11. I am going to bring this up for you to maybe shed light on. Since you have been it seems testing and using detectors for a while. First up,,,has any manufacturer who you are testing a detector for,,,have they ask you if you are currently testing any other manufacturer's model detectors (prerelease)?? Next since you likely signed non disclosure agreements,,,and they are pretty straightforward,,,like you can't discuss or talk until you are given ok to do. I consider you a very ethical person btw,,,this next question is not to insinuate anything,,,I just want to hear your thoughts here. What about if you are testing a unit,,,and let's say the testing phase is more or less concluded,,,but this specific detector model isn't quite released yet,,,and you happen to be testing another unit from a different manufacturer. Is it proper to use this detector you have already tested (not released yet) and do head to heads with another test unit,,,and this other unit let's just say is still further from official release than this other unit. So in keeping all this head to head under wraps,,,but when the first unit you tested is released,,,obviously the non disclosure agreement is null and void on this unit,,,,so with maybe some previous head to head testing done before this first detector release,,,so then a tester could actually maybe provide comparison data (done before first detector release) to the second detector's manufacturer when the first one releases. I hope this makes sense. Remember I'm not insinuating anything,,,you are far more expert in this dept than I. And obviously comparing a detector under formal testing to an already publically released detector is a different animal,,I see no problems doing this. Steve do you think a person should be testing 2 or more detectors (pre release) simultaneously from different manufacturers??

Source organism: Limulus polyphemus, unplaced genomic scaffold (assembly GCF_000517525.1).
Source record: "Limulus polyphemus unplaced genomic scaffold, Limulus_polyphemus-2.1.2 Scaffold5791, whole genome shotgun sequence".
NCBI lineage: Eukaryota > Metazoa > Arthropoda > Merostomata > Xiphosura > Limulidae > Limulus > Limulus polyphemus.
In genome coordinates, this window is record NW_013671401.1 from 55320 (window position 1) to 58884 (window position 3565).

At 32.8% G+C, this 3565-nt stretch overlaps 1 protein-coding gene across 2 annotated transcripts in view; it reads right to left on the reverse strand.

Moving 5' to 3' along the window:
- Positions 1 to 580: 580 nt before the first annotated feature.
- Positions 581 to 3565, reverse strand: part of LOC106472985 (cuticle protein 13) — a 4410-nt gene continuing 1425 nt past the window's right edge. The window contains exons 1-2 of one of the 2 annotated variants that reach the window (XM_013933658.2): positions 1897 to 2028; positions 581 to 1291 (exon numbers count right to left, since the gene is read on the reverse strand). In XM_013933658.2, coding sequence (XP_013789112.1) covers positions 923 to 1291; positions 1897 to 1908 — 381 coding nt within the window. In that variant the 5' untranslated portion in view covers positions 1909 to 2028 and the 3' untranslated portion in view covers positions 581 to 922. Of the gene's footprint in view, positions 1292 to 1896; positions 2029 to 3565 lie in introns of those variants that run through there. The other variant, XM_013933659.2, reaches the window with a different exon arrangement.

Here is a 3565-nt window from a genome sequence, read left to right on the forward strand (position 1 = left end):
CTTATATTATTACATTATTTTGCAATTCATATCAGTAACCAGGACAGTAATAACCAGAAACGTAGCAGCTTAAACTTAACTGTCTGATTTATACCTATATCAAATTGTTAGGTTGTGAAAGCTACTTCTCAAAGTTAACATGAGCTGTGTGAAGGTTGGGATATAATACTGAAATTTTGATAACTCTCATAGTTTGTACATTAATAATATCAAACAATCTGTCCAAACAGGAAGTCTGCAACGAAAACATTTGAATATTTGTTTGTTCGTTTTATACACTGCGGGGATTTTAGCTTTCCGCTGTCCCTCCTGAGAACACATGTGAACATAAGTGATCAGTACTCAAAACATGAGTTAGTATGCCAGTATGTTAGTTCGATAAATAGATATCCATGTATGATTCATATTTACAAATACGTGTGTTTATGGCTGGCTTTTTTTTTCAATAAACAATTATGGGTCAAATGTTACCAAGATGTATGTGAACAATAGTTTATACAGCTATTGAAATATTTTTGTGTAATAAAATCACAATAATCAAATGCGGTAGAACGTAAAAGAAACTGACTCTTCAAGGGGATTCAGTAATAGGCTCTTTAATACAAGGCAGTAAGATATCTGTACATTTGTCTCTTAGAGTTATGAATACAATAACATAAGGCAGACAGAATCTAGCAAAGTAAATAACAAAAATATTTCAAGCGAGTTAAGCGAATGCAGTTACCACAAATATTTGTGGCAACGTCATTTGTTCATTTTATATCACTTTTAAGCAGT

12. From http://www.detectorprospector.com/forum/topic/3331-how-low-will-they-go/?do=findComment&comment=37171 Tom, Unfortunately I am out detecting a lot, or when home I'll be on two or three other Forums and don't monitor Steve H.'s site as much as I guess I should. Therefore, I haven't kept up with many of your posts, but this one left me wondering a bit. You list yourself as being "White's Media Guy" but let me ask this. How long have you been with White's, and anything other than just doing 'media' work? How long have you been metal detecting? What types of detecting do you prefer to do the most (Coin & Jewelry Hunt, Beach Hunt, Relic Hunt, Electronic Prospecting, etc.)? Have you been involved in the metal detecting industry for long, or at all, before going to work at White's? tboykin: I think it's a matter of finances for most companies. As volume in sales drops, they have to lower the price to keep the bottom line looking good. ... Sometimes a manufacturer drops a price in order to be competitive in the market. One example would be the Nokta FORS CoRe that had a price reduction about two years ago. It wasn't to "keep the bottom line looking good" but a readjustment of the MSRP of a newer and very competitive model on the market. FTP has offered the basic Teknetics T2 'Classic' at a much lower price now for about two years, and recently offered a reduced-price Fisher F75. I don't think that "it's a matter of finances" with them, either, as these were models that started in the market in 2006, I believe, with the T2 and later the F75. Sales have been just fine, so I think the 'price drops' were because [1] they need to be competitive on the market and [2] they just might be planning on newer models soon to replace the position these models held. tboykin: This happens when companies don't bring new products to market or constantly release "rehashes" of old tech...."Rehashes" you say, because nothing new was brought to market? Would that be anything like the essentially same 6000 Pro XL being unchanged but renamed the XL Pro? How about the Classic IDX being renamed the IDX Pro? The 'Spectrum XLT' relabeled the XLT e-series? Introducing the Prizm series, which were poor sellers, so the color was changed to burgundy and the name of these same detectors was changed to Coinmaster? The MXT Pro was a nice improvement of the original MXT, but less than four years ago it was 'renamed.' or 'rehashed,' the MXT 'ALL' Pro. There were no circuitry or packaging changes, other than an 'All' sticker added to the side decals, and a move from the 950 Concentric coil to the 10" D2 DD coil that had a history of coil failures and/or poor performance. Seems like there has been a lot of 'rehashes' over the past seventeen years or so do in Sweet Home. tboykin: The great thing about this is that as newer companies advance technology, the dinosaur brands will have to keep up. Or they will die. Just dropping the price isn't going to be enough to keep things afloat - you gotta play ball and offer something the world hasn't seen before.... "New Companies" would include Makro Detector, Nokta Detectors, XP Detectors who all have newer models the past several years that are very proven and well tested performers. there is a pretty fair amount of "newer advanced technology" for consumers to select from. I think you are right about "dinosaur brands that have to keep up" and sometimes that does mean dropping the MSRP, if necessary, to stay competitive. It has to be pretty tough to try and sell 'older' models with 'older' technology that have been outclassed at a suggested retail that is significantly higher than comparable detectors on the market. Again, let's revisit the MXT Pro, or re-hashed / re-named All Pro. It is still listed at $899.95 USD. The MXT Pro used to be one of my main-use detectors until a little over two years ago when it was wiped out of my personal detector arsenal because it was simply out-classed and out-performed ... by a model with a renewed lower MSRP of $699. if you are familiar with the competition out there, look how many competitive models to the MXT series offer manual, VCO Audio, backlighted displays, adjustable Tone Break, Ferrous Audio Volume control, Audio Tone Adjustment, and the ability to Save personal settings or restore a Factory Default ... and several of them sell for $100 or more less than the MXT All Pro. You did say "you gotta play ball and offer something the world hasn't seen before" and I think that's a good thought. But TO ME, if a good company is capable of engineering a newer detector, an advanced detector, a state-of-the-art detector that can set a high standard in the industry, I think that company ought to be able to make that engineering move by designing their own search coils that they also engineer to provide the best source for performance from their own detector. We read a couple of years back where to get the better performance from your top-dollar V3i you needed to buy the after-market Detech Ultimate coil. Last year you folks speedily rushed the MX Sport to market plagued with circuitry and hardware flaws, and didn't even make a smaller-size search coils for it. Then, low-and-behold, a new 7" appears .... also from Detech, the Bulgarian manufacturer. tboykin: It's a good thing for everyone - the aging workhorse machines become cheaper for entry-level users, and the power users get new technology to play with.... I think that 17 years after the original MXT was introduced, with a few remedies to bring us the MXT Pro / All Pro, it is a bit aging, and is priced much higher than competitive models with more features, better weight and balance, and also better in-the-field performance. To stay competitive the MSRP should have been reduced a while back. The only other newer models in the past couple of years have been the Treasure Master and Treasure Pro, not especially hot items, and the Made in China White's XVenture which is a very low-priced model that was marketed by White's factory directly, Amazon and a couple of other sources. Most dealers I have spoken with don't have it listed, didn't know anything about it, or were not pleased with the fact that White's is selling a bargain priced model against their own dealers. If Chuck and some others have an MX Sport that is working properly and they like it, fine. I was hoping the new model was going to be an improved progression of the MXT series, but the several I have handled didn't convey that feeling to me, were nose heavy, and performance was lacking. Admitted, those were some of the early releases that were in dealer's shops, but they soured me enough to not have tried one now they are supposed to be fixed. Again, you were right it saying "newer companies advance technology" and they are out there. I am in the growing group of avid detectorists who are waiting to see what White's might do with some dinosaurs or lemons, adjust prices for reasonable competition, and bring something with newer technology to the market. Something that is newer, field tested, and evaluated by consumers to be sure it will likely be problem-free and not a rush-to-market new model with failures. My first factory-produced detector was a Whites in the summer of '68 and I would honestly like to see White's rise back to the upper ranks of detector manufactures like they used to be. I think it is going to take a bit of effort, however, since the detector market used to be especially strong in the USA way back when, but it is more of a global market today and dwindling in popularity here in the US.